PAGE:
Is your head spinning like Linda Blair’s in The Exorcist trying to keep the latest Covid-19 closures, restrictions, and health precautions straight? Boy, do we know how you feel! As we enter the extended holiday weekend and celebrate Independence Day in the strangest-year-in-the-history-of-ever, we thought we would try to help you prepare. While beaches are closed over the holiday weekend, it appears that many dog parks are open (for the latest information on dog park closures and information in Ventura County, try here). To that end, here are some practical ways to practice dog park etiquette during Covid-19.
Dog Parks and Covid-19: What Are the Rules?
Each dog park has a published set of rules that should be adhered to whether Covid-19 is an issue or not. Those rules include all the normal aspects you would expect as a responsible dog owner, including things like when it’s appropriate to remove a leash, vaccination requirements, cleaning up your dogs poo, and so forth. Aside from that, there is very little information published by the parks themselves that give guidance for Covid-19. This is probably because both the World Health Animal Organization and the Centers for Disease Control acknowledge that there are very few cases of canines with the SARS-CoV-2 virus and no indication that canines can transmit to one another or to humans.
Humans, on the other hand, are a different story. Therefore, there are several things you can do to protect yourself and your lovable K9 while you’re out enjoying the sun and exercise. Here are a few:
- Don’t go out if you’re feeling ill
- Maintain social distance at the dog park with others
- Avoid dog parks (and parking lots) filled with cars and people
- Don’t use the dog park as an opportunity to socialize and gather
- Sanitize, Sanitize, Sanitize
While there is not enough evidence about the ability of the virus to remain on fur, it never hurts to proceed out of an abundance of caution. Wipe down your furry friend before getting back into the car or your home. Take along hand sanitizer and wash your hands frequently. And, as always, wear a mask. These steps will help to ensure you and your pet remain healthy and safe.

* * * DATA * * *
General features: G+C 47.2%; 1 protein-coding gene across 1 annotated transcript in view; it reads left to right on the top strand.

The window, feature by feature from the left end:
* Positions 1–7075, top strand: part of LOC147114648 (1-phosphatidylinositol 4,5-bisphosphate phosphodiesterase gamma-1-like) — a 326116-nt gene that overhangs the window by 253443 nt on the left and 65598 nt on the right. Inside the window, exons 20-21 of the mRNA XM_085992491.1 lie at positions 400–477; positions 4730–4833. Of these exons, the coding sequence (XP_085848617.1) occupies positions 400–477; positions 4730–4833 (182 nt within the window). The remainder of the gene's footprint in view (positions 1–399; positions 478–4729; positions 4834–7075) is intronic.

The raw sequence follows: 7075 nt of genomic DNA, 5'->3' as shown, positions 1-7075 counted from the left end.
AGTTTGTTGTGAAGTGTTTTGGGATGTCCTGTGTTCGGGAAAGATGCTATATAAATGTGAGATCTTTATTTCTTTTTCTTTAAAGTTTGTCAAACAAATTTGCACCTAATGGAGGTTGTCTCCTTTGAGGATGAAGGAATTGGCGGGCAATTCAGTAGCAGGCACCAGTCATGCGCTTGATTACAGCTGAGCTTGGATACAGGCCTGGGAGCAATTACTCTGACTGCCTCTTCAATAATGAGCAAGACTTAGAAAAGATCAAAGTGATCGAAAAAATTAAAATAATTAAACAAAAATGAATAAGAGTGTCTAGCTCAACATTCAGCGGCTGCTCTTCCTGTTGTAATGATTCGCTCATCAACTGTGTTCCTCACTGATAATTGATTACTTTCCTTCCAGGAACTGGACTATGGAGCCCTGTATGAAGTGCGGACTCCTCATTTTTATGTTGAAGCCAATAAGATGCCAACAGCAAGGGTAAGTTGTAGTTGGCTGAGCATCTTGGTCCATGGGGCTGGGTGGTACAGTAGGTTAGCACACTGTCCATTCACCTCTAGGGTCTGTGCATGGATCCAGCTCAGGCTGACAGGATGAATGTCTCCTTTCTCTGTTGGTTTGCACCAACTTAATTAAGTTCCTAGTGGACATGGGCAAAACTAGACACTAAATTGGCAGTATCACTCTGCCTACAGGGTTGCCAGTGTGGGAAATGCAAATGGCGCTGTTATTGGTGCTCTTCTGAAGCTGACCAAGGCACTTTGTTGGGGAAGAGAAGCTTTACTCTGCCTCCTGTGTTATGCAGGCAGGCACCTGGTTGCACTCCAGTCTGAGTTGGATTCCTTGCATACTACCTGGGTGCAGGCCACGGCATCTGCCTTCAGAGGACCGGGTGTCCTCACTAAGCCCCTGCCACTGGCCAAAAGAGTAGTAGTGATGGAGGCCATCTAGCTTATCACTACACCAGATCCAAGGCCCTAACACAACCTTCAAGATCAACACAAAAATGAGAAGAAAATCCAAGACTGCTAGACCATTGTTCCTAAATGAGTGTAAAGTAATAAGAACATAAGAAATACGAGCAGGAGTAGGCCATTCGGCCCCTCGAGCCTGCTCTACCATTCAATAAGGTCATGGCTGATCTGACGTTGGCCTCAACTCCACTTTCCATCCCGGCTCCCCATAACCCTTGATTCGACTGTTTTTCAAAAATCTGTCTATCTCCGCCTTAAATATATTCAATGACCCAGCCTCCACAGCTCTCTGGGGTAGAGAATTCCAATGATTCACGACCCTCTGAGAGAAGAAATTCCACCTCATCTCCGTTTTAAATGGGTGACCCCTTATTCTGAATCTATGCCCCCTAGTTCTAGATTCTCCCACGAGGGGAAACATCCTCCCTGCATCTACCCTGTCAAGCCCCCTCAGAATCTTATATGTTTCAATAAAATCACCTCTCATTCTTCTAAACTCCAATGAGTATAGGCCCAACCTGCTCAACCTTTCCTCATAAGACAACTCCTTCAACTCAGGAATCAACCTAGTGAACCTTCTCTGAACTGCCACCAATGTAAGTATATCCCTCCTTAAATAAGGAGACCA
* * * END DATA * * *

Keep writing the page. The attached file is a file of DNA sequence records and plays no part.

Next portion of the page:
Dog Walking and Social Distancing
Dog walkers should take extra precautions since they interact with pet owners frequently and humans carry the greatest risk. Fortunately, we found this handy-dandy infographic on DogTrekker that captures some great points.
How Should Dog Walkers Engage With Clients?
It is important to understand how to provide care for your clients’ dogs in a way that is safe for both you and your clients. In order to minimize both your and your clients’ risk of infection, there are specific precautions you can take:
- Wash your hands (or use hand sanitizer) frequently during the course of the day.
- Avoid touching your face.
- Try not to enter homes, if possible. If you must, don’t remain for extended periods of time.
- Try not to touch any objects in the home. Consider using gloves on doorknobs or sanitizing upon leaving a home.
- Use your own leashes and sanitize them daily.
- Always maintain 6-feet of physical distance.
- Identify routes and trails that aren’t heavily populated.
Additionally, and this one is hard, try not to give the pet smooches and hugs. It’s hard, but it’s worth it. Taking these steps protect you, your clients, and the pets you both love.
Develop a Screening Tool for Your Clients
Prior to walks, it is a good habit to develop a checklist to review with your clients to ensure nothing has changed with their health or others in the home. Here are the questions you want to include. Has anyone in the residence:
- Developed respiratory symptoms or fever?
- Been in contact with someone infected with COVID-19?
- Been potentially exposed in a work or other setting?
- Traveled internationally or to a domestic hot spot?
Hopefully, these tips and tricks are helpful and will allow you to protect yourself this holiday weekend and in the future. We will get through this. #StrongerTogether.
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